Precautions: In mild hypercalciuria (exceeding 300 mg/24 hours) as well as in chronic renal failure, or where there is evidence of stone formation in the urinary tract, adequate checks must be kept on urinary calcium excretion. If necessary, the dosage should be reduced or calcium therapy discontinued.

Because concurrent use of i.v. calcium with digitalis glycosides may increase the risk of cardiac arrhythmias, the use of i.v. calcium in digitalized patients should be avoided. If absolutely necessary, i.v. calcium should be given slowly and in small amounts with ECG monitoring.

When severe hypocalcemia co-exists with hyperphosphatemia (>6 mmol/L), patients should be treated for hyperphosphatemia prior to the administration of i.v. calcium; the aim is to achieve a proper calcium/phosphate ratio in order to prevent extraskeletal deposition of calcium. Correction of hyperphosphatemia may require measures such as discontinuing exogenous phosphate, administration of oral aluminum hydroxide, or dialysis.

High dose calcium therapy by any of the parenteral routes should always be accompanied by very careful monitoring of serum concentration and urinary calcium excretion, particularly in children. Serum calcium concentrations should generally be maintained between 2.25 and 2.60 mmol/L. Cardiac monitoring is also recommended.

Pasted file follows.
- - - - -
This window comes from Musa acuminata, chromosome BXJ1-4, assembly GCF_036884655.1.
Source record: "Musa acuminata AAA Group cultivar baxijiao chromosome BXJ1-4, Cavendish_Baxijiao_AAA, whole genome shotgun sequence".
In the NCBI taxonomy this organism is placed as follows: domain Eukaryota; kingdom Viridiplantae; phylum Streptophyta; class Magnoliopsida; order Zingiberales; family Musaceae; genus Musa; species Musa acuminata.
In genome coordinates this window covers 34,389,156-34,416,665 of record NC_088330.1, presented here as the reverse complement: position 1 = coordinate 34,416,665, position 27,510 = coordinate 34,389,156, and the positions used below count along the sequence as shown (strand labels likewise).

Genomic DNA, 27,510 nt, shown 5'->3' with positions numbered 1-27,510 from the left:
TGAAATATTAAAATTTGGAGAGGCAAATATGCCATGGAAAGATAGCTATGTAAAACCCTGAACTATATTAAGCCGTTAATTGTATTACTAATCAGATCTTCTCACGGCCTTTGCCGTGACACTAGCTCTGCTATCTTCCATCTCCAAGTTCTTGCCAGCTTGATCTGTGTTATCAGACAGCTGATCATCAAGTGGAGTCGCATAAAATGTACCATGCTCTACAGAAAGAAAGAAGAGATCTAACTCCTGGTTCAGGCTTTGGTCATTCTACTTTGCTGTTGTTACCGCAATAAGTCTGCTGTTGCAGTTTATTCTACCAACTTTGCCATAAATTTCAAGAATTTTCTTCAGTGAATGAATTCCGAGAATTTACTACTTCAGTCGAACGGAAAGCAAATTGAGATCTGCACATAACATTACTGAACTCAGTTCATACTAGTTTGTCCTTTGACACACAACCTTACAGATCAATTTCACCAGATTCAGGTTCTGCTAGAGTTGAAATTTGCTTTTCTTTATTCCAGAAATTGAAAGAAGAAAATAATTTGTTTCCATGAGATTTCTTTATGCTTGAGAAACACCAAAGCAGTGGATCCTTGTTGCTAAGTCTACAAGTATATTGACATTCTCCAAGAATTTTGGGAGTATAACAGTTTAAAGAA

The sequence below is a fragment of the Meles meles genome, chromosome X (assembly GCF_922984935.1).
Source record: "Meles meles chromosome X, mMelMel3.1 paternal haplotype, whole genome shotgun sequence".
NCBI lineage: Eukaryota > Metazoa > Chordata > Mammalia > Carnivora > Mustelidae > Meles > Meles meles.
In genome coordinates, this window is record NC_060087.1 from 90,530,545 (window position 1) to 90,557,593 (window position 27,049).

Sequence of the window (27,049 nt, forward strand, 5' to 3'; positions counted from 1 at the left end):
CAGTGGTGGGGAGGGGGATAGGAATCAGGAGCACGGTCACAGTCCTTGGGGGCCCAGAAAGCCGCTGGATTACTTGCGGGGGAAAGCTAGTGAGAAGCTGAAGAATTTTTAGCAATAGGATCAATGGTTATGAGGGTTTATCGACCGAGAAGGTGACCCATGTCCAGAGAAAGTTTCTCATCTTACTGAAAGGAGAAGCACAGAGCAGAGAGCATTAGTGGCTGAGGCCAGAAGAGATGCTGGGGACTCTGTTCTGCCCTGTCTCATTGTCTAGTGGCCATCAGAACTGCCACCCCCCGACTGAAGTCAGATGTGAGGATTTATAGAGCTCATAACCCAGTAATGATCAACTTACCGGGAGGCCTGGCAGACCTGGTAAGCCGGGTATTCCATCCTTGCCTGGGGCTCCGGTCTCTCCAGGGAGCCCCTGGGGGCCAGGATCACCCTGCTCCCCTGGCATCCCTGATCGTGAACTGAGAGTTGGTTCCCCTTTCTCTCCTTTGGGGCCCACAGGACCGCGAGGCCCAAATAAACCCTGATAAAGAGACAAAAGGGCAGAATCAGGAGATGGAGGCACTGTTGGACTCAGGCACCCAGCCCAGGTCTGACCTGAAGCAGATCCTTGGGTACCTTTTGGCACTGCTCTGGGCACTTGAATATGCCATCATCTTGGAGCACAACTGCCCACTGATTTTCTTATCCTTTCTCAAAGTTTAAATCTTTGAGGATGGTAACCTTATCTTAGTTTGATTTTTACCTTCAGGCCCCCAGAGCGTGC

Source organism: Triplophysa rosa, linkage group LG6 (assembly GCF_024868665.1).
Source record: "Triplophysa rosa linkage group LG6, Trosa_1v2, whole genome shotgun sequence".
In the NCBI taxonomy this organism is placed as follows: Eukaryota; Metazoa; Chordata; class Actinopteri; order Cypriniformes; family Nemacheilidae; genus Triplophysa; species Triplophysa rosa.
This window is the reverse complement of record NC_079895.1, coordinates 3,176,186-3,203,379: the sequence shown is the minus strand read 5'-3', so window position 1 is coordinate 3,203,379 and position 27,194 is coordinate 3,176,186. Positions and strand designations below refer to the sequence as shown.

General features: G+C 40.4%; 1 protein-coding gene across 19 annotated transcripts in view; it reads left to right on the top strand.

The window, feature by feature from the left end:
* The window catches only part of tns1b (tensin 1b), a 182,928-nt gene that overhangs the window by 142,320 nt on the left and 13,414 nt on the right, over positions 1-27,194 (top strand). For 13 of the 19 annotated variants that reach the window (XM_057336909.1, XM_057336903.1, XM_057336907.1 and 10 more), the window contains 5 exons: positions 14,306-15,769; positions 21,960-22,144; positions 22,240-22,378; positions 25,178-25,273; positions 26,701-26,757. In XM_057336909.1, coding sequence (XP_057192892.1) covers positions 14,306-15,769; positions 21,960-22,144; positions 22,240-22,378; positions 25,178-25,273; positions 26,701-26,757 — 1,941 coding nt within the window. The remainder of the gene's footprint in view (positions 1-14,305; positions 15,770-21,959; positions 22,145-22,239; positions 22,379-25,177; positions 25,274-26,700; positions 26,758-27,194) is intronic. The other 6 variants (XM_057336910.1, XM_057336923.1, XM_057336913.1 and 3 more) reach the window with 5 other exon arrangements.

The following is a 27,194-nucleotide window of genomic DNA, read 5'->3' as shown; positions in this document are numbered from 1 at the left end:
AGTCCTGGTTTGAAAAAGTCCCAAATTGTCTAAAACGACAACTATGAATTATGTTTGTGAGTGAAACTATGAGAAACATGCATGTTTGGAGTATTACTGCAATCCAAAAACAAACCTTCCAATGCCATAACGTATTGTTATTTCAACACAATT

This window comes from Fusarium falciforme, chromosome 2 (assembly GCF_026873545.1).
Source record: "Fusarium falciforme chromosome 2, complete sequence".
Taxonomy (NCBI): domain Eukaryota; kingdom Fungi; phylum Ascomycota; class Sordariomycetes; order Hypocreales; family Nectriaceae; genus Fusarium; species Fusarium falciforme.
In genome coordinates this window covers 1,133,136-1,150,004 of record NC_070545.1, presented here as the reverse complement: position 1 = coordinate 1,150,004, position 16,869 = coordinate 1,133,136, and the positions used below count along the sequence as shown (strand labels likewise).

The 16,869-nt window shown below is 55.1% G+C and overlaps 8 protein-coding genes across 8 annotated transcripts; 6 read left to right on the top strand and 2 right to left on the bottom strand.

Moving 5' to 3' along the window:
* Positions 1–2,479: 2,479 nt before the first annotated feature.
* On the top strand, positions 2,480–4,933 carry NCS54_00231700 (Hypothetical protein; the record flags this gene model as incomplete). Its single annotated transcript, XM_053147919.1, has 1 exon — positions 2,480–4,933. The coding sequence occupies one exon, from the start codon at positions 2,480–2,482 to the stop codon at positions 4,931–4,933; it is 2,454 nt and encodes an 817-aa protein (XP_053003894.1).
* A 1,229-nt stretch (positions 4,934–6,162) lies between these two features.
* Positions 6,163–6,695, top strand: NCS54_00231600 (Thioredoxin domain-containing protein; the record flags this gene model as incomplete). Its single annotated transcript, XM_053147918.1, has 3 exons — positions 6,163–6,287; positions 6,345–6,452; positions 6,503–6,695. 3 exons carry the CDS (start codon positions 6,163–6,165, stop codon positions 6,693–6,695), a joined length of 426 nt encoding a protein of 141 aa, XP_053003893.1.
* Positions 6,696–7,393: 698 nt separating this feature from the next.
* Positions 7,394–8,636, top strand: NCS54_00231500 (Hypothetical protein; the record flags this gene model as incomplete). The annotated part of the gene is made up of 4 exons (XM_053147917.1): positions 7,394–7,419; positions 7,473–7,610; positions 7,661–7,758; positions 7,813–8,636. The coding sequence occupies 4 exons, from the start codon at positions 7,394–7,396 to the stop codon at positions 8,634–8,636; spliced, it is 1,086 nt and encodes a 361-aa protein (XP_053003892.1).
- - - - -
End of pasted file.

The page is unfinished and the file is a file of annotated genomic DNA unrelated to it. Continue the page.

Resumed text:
Drug Interactions: Digitalis glycosides (see Precautions). Parenteral calcium is precipitated by carbonates, bicarbonates, phosphates, sulfates and tartrates in addition to i.v. solutions containing various drugs. Specialized references should be consulted for compatability information.

Adverse Effects: Cardiovascular: Hypotension, bradycardia, cardiac arrhythmias, syncope and cardiac arrest may occur with too rapid i.v. administration.

Local: Tissue irritation and necrosis may occur with i.m. or s.c. injection, or if extravasation occurs during i.v. administration, particularly with the chloride salt.

Symptoms: Markedly elevated plasma calcium level, weakness, lethargy, intractable nausea and vomiting, coma and sudden death.

Treatment: To rapidly lower serum calcium to safe levels, administer sodium chloride by i.v. infusion plus a potent natriuretic agent, e.g., furosemide, to increase renal clearance of calcium and reduce hypercalcemia.

Dosage: Table I lists the elemental calcium content of the available parenteral calcium salts.

I.V.: Calcium injections must be administered slowly, through a small needle into a large vein to minimize venous irritation. The rate of administration should not exceed 0.35 to 0.9 mmol/minute. Injection should be stopped if patient complains of discomfort. Patients should remain recumbent for a short period following injection.

I.M.: Calcium chloride should never be injected i.m. as it may cause severe necrosis and sloughing when injected into tissue. Other calcium salts should only be administered i.m. when i.v. access cannot be established.

Intracardiac: 1.35 to 5.4 mmol (as Cl into the ventricle cavity. Not to be injected into the myocardium.

CALCIUM SALTS: PARENTERALGeneral Monograph,Calcium Therapy